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Spider-Man: Shattered Dimensions impressions and interview with producer Meghan Morgan


At a pre-E3 event a few weeks ago, Activision finally took the wraps off of the third of four universes that Spider-Man: Shattered Dimensions will travel through, and Peter David geeks everywhere cheered: the game is going nearly a century in the future to the Spider-Man of 2099. We got an early look at gameplay in the new universe, and it's hyperkinetic, with vast future cityscapes full of flying cars and neon setting the backdrop to the skull-emblazoned dark blue figure of the future Spider-man flipping and kicking in dizzying aerial fights.

The future setting wasn't the only new footage we saw -- Activision also showed off another Noir level, set in a carnival atmosphere, where stealthy Spidey was pitted up against that universe's Norman Osbourne, a.k.a. Goblin, a crime boss. That level was much slower than other parts of the game we've seen -- until Spider-man got spotted, at which point the music spurred into action ... and Activision moved on to the 2099 reveal.

Gallery: Spider-man: Shattered Dimensions E3 2010 | 14 Photos

The 2099 Spider-Man will be pitted against a new enemy never before seen in the future continuity: Hobgoblin, remade just for the video game. His origin is a mystery, and one of Spidey 2099's goals is to figure out which other villian is behind his creation. We were also told that Miguel O'Hara (the alter-ego of Spidey 2099) would be voiced by Dan Gilvezan, who played the cartoon web slinger back in the 1980s, joining Christopher Daniel Barnes as the second revealed Spidey actor to voice the character in-game.

The future Spider-Man will have "enhanced senses," and will be able to slow down time during battle, with cool graphical effects to match. New York City in 2099 is a gigantic place, having grown up rather than out, and while there is some exploration, the gameplay will often encompass "freefall" areas, where Spider-Man tumbles through the urban depths, fighting enemies as he glides and falls. We didn't get to play the game (we will at E3 itself), but the level looked as impressive as the other universes we've already seen, with the added bonus of seeing one of the most popular non Peter Parker incarnations of Spider-Man in action.

After Activision's demonstration, we sat down with Activision senior producer Meghan Morgan to talk about the 2099 reveal, and what else Activision has planned for Spider-Man: Shattered Dimensions.

Joystiq: Would you say 2099 was the most requested alternate universe?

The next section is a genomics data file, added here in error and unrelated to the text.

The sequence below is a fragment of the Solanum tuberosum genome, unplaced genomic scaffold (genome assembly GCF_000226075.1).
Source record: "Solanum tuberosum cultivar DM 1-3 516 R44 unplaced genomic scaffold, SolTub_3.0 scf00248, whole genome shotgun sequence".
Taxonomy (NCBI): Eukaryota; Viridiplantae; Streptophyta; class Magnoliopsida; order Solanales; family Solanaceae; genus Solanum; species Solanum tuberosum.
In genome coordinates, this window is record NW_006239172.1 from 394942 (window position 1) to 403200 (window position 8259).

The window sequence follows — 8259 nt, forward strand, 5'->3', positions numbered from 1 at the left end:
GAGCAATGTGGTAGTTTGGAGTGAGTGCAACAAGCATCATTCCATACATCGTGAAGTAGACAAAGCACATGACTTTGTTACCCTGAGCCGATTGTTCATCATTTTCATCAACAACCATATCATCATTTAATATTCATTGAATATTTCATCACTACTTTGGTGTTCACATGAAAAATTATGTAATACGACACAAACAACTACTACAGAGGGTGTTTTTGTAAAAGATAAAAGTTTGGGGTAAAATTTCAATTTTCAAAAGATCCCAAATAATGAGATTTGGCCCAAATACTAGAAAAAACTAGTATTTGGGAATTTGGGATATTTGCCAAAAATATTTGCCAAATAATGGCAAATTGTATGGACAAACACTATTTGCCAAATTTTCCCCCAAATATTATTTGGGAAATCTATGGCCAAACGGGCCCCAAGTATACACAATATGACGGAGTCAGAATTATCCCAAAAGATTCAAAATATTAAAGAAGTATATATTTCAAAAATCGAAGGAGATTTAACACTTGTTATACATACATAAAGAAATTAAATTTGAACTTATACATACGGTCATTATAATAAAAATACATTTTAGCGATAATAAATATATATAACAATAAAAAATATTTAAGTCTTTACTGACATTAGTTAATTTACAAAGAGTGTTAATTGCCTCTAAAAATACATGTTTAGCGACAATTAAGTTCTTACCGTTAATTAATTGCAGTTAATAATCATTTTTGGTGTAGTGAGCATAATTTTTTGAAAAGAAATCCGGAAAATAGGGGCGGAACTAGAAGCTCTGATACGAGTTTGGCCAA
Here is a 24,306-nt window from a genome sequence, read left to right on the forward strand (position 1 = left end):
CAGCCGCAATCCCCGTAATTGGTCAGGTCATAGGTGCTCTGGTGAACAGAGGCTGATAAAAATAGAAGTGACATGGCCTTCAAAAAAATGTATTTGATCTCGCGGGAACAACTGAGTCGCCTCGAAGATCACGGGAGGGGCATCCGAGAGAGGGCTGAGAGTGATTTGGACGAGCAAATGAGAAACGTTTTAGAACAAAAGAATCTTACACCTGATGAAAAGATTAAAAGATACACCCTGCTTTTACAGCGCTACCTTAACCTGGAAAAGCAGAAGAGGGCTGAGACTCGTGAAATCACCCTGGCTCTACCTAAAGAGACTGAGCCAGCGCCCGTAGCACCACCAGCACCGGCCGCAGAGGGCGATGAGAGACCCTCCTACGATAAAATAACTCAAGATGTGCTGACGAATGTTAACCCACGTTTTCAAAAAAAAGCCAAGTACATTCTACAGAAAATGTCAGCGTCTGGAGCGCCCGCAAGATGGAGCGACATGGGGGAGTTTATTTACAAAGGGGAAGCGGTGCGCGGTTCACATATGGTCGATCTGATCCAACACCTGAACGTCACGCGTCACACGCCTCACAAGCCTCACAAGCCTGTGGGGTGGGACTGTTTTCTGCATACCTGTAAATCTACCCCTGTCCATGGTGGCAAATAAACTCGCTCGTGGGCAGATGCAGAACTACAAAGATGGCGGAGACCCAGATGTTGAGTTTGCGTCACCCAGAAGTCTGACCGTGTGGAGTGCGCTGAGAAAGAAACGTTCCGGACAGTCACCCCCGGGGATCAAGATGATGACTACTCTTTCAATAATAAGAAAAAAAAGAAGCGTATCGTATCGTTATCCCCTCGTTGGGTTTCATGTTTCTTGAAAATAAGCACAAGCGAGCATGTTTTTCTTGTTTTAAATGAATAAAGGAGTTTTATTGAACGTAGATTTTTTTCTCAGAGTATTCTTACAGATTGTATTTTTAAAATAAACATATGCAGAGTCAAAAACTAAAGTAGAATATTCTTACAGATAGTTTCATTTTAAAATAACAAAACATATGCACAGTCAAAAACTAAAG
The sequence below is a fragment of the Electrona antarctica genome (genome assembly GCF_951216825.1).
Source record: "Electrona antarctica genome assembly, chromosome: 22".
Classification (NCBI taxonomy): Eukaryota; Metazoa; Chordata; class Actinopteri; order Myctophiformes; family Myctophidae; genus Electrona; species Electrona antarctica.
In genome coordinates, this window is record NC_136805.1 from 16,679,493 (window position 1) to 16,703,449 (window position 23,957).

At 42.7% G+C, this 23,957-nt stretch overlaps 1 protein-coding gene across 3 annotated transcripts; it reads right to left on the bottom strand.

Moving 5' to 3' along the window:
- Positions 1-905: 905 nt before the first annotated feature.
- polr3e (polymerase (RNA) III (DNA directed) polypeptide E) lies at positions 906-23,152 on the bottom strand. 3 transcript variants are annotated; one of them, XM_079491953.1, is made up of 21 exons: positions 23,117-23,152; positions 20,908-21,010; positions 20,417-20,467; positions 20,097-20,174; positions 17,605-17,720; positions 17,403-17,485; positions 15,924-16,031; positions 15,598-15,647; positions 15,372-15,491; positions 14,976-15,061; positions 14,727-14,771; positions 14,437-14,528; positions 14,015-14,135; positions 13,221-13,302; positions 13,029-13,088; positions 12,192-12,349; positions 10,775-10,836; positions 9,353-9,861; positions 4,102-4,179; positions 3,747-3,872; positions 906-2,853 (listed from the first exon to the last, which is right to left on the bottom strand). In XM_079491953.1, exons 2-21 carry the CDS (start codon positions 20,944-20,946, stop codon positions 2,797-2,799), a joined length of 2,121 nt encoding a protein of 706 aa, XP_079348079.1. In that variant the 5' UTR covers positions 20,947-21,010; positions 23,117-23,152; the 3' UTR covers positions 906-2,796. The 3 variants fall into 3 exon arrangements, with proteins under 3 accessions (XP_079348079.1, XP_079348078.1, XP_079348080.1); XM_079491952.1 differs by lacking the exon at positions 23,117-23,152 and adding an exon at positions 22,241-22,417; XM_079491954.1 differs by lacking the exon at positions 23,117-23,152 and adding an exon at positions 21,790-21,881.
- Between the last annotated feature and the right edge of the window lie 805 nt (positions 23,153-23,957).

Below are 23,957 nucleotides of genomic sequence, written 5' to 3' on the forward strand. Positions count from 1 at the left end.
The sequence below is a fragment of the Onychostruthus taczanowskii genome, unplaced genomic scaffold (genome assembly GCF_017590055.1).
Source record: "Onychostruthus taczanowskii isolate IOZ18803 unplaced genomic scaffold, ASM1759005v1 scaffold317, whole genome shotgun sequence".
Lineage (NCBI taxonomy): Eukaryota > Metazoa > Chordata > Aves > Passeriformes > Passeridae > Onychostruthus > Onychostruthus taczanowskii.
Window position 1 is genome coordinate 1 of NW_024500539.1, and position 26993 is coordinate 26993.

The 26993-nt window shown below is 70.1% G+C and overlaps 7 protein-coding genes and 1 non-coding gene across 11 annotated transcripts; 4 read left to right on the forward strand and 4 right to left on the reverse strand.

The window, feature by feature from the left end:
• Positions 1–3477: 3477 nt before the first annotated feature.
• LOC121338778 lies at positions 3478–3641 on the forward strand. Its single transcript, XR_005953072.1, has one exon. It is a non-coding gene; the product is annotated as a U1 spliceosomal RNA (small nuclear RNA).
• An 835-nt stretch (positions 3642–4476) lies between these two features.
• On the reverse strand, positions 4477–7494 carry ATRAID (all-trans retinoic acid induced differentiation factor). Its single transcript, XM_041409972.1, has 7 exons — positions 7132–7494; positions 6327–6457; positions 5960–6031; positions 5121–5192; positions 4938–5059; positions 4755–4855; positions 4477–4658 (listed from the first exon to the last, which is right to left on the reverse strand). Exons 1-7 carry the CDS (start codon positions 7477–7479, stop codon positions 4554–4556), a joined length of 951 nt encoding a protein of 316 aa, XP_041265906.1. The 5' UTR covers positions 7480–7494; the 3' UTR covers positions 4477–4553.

Senior Producer Meghan Morgan: In terms of what we've seen on the boards, in terms of what people are talking about, I would say yeah, maybe. In terms of why we picked it, which is maybe where you could go with another question, it looked like it would translate so well from the comics to what we can do now with graphics on next-gen consoles. It was just there waiting for us to take and translate it into a video game. And nobody's done it before. So it was so exciting to be able to announce it today.

For Amazing, there's the cel-shading. For Noir, it's black and white. What would you say is the major aesthetic as far as 2099?

I would say really sleek. Really futuristic. It's definitely that, for Spider-Man. And I want to put this in reference of, what is normal for Spider-Man? For Spider-Man, I think it's definitely a break from what you're used to seeing. It's really futuristic, really sleek, really high tech. Kind of Blade Runner-stylized feeling to it, which I think its unexpected for a Spider-Man game graphic style. In the Amazing universe our graphic style is very expected -- and yet I think they've done a great job with it. They've blown it out, it looks, well, amazing. But in terms of 2099, I think it's definitely out of the box for what people are expecting graphically from Spider-Man.

Can you mention the changes you had to make to the costume for 2099? You mentioned changes to the trenchcoat for Noir.

Right. In the comics, he does have these little web coil kind of things, and with Marvel's blessing, we did not include those on his model, just because they didn't translate very well. They're there, when he freefalls. But when he's in battle, and when he's standing there, they go up into his suit, is what we're saying.

So it's science, really.

Well, it's the future.

In terms of gameplay mechanics, in Amazing, you've got the web melee, you've got stealth in Noir, what's the 2099 mechanic? What's the big gameplay crux?

Well it is the freefall, because there will be a lot of mid-air battle. With the city being built-up vertically, and with all of this action going on mid-air, there's a lot of opportunity for the players to have interactions with villians in the air.

"In terms of 2099, I think it's definitely out of the box for what people are expecting graphically from Spider-Man."

Villians in 2009 -- you created a Goblin for that universe. Why not use one of the existing 2099 villians?